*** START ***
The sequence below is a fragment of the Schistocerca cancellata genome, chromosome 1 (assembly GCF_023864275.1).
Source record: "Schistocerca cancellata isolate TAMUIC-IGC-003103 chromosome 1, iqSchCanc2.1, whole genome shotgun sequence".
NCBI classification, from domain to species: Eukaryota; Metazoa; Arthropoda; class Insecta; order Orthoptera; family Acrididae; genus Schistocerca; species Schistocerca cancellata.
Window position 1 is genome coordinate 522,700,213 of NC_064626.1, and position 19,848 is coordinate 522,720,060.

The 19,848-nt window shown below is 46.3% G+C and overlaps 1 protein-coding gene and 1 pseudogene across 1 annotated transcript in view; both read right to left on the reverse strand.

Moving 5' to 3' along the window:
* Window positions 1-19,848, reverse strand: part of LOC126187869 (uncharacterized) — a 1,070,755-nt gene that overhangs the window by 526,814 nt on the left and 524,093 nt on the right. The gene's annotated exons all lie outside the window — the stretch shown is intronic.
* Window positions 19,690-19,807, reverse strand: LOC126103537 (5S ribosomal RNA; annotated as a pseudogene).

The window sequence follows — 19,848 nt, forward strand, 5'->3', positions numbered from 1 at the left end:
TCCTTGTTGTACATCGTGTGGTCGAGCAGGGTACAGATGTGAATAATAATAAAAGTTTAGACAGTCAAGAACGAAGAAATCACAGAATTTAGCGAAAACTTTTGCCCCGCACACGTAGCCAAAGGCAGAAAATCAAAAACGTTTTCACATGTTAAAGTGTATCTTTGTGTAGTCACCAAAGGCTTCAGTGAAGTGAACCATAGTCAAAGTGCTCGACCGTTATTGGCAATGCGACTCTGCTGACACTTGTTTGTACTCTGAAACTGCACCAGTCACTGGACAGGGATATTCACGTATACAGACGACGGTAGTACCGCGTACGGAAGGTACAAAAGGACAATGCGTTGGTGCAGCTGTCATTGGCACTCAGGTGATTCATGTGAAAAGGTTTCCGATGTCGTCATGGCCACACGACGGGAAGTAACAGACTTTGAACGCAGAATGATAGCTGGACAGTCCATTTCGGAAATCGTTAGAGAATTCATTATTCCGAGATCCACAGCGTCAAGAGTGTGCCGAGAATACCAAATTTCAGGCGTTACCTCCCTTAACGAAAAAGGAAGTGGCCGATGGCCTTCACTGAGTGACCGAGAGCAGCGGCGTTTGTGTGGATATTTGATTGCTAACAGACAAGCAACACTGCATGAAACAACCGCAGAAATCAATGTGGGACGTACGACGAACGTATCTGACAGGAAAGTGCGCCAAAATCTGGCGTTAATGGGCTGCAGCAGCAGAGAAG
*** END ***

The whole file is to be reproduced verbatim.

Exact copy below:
The sequence below is a fragment of the Schistocerca cancellata genome, chromosome 1 (assembly GCF_023864275.1).
Source record: "Schistocerca cancellata isolate TAMUIC-IGC-003103 chromosome 1, iqSchCanc2.1, whole genome shotgun sequence".
NCBI classification, from domain to species: Eukaryota; Metazoa; Arthropoda; class Insecta; order Orthoptera; family Acrididae; genus Schistocerca; species Schistocerca cancellata.
Window position 1 is genome coordinate 522,700,213 of NC_064626.1, and position 19,848 is coordinate 522,720,060.

The 19,848-nt window shown below is 46.3% G+C and overlaps 1 protein-coding gene and 1 pseudogene across 1 annotated transcript in view; both read right to left on the reverse strand.

Moving 5' to 3' along the window:
* Window positions 1-19,848, reverse strand: part of LOC126187869 (uncharacterized) — a 1,070,755-nt gene that overhangs the window by 526,814 nt on the left and 524,093 nt on the right. The gene's annotated exons all lie outside the window — the stretch shown is intronic.
* Window positions 19,690-19,807, reverse strand: LOC126103537 (5S ribosomal RNA; annotated as a pseudogene).

The window sequence follows — 19,848 nt, forward strand, 5'->3', positions numbered from 1 at the left end:
TCCTTGTTGTACATCGTGTGGTCGAGCAGGGTACAGATGTGAATAATAATAAAAGTTTAGACAGTCAAGAACGAAGAAATCACAGAATTTAGCGAAAACTTTTGCCCCGCACACGTAGCCAAAGGCAGAAAATCAAAAACGTTTTCACATGTTAAAGTGTATCTTTGTGTAGTCACCAAAGGCTTCAGTGAAGTGAACCATAGTCAAAGTGCTCGACCGTTATTGGCAATGCGACTCTGCTGACACTTGTTTGTACTCTGAAACTGCACCAGTCACTGGACAGGGATATTCACGTATACAGACGACGGTAGTACCGCGTACGGAAGGTACAAAAGGACAATGCGTTGGTGCAGCTGTCATTGGCACTCAGGTGATTCATGTGAAAAGGTTTCCGATGTCGTCATGGCCACACGACGGGAAGTAACAGACTTTGAACGCAGAATGATAGCTGGACAGTCCATTTCGGAAATCGTTAGAGAATTCATTATTCCGAGATCCACAGCGTCAAGAGTGTGCCGAGAATACCAAATTTCAGGCGTTACCTCCCTTAACGAAAAAGGAAGTGGCCGATGGCCTTCACTGAGTGACCGAGAGCAGCGGCGTTTGTGTGGATATTTGATTGCTAACAGACAAGCAACACTGCATGAAACAACCGCAGAAATCAATGTGGGACGTACGACGAACGTATCTGACAGGAAAGTGCGCCAAAATCTGGCGTTAATGGGCTGCAGCAGCAGAGAAG